Web bug


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Web bug

Also called a "Web beacon," "pixel tag," "clear GIF" and "invisible GIF," it is a method for passing information from the user's computer to a third party website. Used in conjunction with cookies, Web bugs enable information to be gathered and tracked in the stateless environment of the Internet. The Web bug is typically a one-pixel, transparent GIF image, although it can be a visible image as well. As the HTML code for the Web bug points to a site to retrieve the image, it can pass along information at the same time.

Web bugs can be placed into an HTML page used for email messages as most mail programs support the display of HTML pages. See email tracker, cookie, state and anonymous proxy.


A Web Bug Scenario
There are myriad ways in which Web bugs can be used. This example uses a third-party tracking site to determine how much merchandise was purchased for a particular banner ad campaign. In scenarios such as these, the individual users may still remain anonymous, even though their buying habits are disclosed.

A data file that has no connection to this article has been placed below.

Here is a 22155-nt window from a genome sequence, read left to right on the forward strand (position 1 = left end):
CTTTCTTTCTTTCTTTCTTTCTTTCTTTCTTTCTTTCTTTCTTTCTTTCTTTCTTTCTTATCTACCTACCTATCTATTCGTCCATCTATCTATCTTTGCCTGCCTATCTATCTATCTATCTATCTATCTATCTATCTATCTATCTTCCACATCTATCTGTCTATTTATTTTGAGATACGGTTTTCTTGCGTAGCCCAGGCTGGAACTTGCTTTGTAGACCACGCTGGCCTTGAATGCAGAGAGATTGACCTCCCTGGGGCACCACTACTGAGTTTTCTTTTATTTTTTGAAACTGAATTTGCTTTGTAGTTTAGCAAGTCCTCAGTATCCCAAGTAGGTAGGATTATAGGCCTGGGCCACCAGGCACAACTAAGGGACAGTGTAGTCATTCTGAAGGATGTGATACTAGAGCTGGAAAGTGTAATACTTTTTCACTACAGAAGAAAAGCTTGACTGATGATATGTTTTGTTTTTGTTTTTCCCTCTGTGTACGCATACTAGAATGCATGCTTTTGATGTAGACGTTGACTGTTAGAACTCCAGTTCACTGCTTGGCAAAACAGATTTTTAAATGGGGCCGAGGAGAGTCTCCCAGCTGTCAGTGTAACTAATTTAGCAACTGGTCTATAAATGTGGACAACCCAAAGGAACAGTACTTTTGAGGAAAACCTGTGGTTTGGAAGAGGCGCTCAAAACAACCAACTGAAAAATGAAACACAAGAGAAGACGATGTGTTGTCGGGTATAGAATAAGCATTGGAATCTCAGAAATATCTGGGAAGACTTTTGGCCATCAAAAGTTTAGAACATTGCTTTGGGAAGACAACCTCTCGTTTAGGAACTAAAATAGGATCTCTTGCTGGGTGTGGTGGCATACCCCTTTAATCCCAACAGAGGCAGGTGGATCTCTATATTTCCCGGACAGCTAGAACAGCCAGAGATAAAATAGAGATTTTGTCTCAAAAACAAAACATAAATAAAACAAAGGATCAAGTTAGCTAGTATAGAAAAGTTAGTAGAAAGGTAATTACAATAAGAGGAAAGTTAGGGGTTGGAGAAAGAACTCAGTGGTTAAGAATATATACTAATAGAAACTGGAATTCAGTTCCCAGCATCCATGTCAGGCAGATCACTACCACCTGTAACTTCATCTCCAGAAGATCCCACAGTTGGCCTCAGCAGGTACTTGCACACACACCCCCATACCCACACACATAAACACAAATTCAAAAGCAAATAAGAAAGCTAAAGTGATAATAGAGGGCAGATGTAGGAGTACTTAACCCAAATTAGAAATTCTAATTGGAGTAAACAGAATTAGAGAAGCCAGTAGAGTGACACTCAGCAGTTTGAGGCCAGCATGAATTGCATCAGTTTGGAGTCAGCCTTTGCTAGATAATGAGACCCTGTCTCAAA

References in periodicals archive ?
Privacy advocates have been raising the alarm over Web bugs, which are invisible GIFs that can collect information about Web site visitors without their knowledge (see "Cleaning Up Data Spills," "Tech Talk," May).
These technologies are cookies, web bugs, and port scans.
The analysis of the 2001 data revealed that the sites of eight of the top 50 brands, or 16 per cent, actually had web bugs directly on their home pages - often just one click away from stated privacy policies.
Despite spending several hours immersing myself in DynaMed, I still have not caught the Web bug.
The company says the results indicate that on average, a web page is nearly five times more likely to contain a web bug today than in 1998.
When a page containing a Web bug (hosted on a different server than the Web page) is visited, the bug sends user information, such as current URL, to the third party hosting the bug--usually an advertising or marketing company.
The Web Analytics Association and the Council of the Association for Computing Machinery advocated in favor of the proposal in principle, but they suggested that the OMB look beyond the focus on persistent cookies and more broadly at developing best practices for the use of all technologies for website tracking, including deep-packet inspection and web bugs.
95) examines the future of computer security with an eye to consider not only the factors which make a system secure, but how privacy design pitfalls, web bugs, and other issues can affect security choices and effectiveness.